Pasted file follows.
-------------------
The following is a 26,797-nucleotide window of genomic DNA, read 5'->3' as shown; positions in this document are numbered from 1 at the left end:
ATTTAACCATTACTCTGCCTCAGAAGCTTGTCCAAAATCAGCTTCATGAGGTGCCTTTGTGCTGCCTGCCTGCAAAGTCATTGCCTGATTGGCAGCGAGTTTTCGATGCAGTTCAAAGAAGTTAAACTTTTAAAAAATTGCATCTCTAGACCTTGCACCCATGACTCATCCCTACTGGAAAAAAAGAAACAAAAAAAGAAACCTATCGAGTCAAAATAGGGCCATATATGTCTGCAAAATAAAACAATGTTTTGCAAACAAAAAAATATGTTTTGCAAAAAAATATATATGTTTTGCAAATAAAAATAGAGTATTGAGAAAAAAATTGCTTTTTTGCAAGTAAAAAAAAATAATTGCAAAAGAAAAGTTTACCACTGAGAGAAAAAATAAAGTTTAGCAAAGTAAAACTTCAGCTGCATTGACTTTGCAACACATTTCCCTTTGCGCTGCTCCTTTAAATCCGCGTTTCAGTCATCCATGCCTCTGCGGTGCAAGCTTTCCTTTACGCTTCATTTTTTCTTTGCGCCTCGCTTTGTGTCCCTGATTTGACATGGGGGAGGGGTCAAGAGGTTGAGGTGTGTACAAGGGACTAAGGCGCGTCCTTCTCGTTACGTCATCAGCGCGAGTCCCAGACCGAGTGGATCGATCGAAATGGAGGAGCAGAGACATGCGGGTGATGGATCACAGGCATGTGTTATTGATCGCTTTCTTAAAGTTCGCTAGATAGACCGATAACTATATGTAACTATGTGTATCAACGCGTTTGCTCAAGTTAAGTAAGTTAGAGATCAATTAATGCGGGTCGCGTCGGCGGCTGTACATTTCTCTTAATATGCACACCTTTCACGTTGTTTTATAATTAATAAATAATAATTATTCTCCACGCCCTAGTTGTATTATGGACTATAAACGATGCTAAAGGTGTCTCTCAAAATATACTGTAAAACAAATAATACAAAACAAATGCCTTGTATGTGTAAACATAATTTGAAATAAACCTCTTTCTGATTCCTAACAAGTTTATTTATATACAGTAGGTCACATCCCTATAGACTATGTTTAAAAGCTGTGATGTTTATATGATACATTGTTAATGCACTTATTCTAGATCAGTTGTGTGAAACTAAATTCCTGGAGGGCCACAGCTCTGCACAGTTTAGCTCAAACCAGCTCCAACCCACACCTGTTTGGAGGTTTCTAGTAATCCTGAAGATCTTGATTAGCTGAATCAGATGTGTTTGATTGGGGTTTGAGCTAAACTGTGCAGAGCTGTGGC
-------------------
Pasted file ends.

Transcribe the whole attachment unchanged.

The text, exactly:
The following is a 26,797-nucleotide window of genomic DNA, read 5'->3' as shown; positions in this document are numbered from 1 at the left end:
ATTTAACCATTACTCTGCCTCAGAAGCTTGTCCAAAATCAGCTTCATGAGGTGCCTTTGTGCTGCCTGCCTGCAAAGTCATTGCCTGATTGGCAGCGAGTTTTCGATGCAGTTCAAAGAAGTTAAACTTTTAAAAAATTGCATCTCTAGACCTTGCACCCATGACTCATCCCTACTGGAAAAAAAGAAACAAAAAAAGAAACCTATCGAGTCAAAATAGGGCCATATATGTCTGCAAAATAAAACAATGTTTTGCAAACAAAAAAATATGTTTTGCAAAAAAATATATATGTTTTGCAAATAAAAATAGAGTATTGAGAAAAAAATTGCTTTTTTGCAAGTAAAAAAAAATAATTGCAAAAGAAAAGTTTACCACTGAGAGAAAAAATAAAGTTTAGCAAAGTAAAACTTCAGCTGCATTGACTTTGCAACACATTTCCCTTTGCGCTGCTCCTTTAAATCCGCGTTTCAGTCATCCATGCCTCTGCGGTGCAAGCTTTCCTTTACGCTTCATTTTTTCTTTGCGCCTCGCTTTGTGTCCCTGATTTGACATGGGGGAGGGGTCAAGAGGTTGAGGTGTGTACAAGGGACTAAGGCGCGTCCTTCTCGTTACGTCATCAGCGCGAGTCCCAGACCGAGTGGATCGATCGAAATGGAGGAGCAGAGACATGCGGGTGATGGATCACAGGCATGTGTTATTGATCGCTTTCTTAAAGTTCGCTAGATAGACCGATAACTATATGTAACTATGTGTATCAACGCGTTTGCTCAAGTTAAGTAAGTTAGAGATCAATTAATGCGGGTCGCGTCGGCGGCTGTACATTTCTCTTAATATGCACACCTTTCACGTTGTTTTATAATTAATAAATAATAATTATTCTCCACGCCCTAGTTGTATTATGGACTATAAACGATGCTAAAGGTGTCTCTCAAAATATACTGTAAAACAAATAATACAAAACAAATGCCTTGTATGTGTAAACATAATTTGAAATAAACCTCTTTCTGATTCCTAACAAGTTTATTTATATACAGTAGGTCACATCCCTATAGACTATGTTTAAAAGCTGTGATGTTTATATGATACATTGTTAATGCACTTATTCTAGATCAGTTGTGTGAAACTAAATTCCTGGAGGGCCACAGCTCTGCACAGTTTAGCTCAAACCAGCTCCAACCCACACCTGTTTGGAGGTTTCTAGTAATCCTGAAGATCTTGATTAGCTGAATCAGATGTGTTTGATTGGGGTTTGAGCTAAACTGTGCAGAGCTGTGGC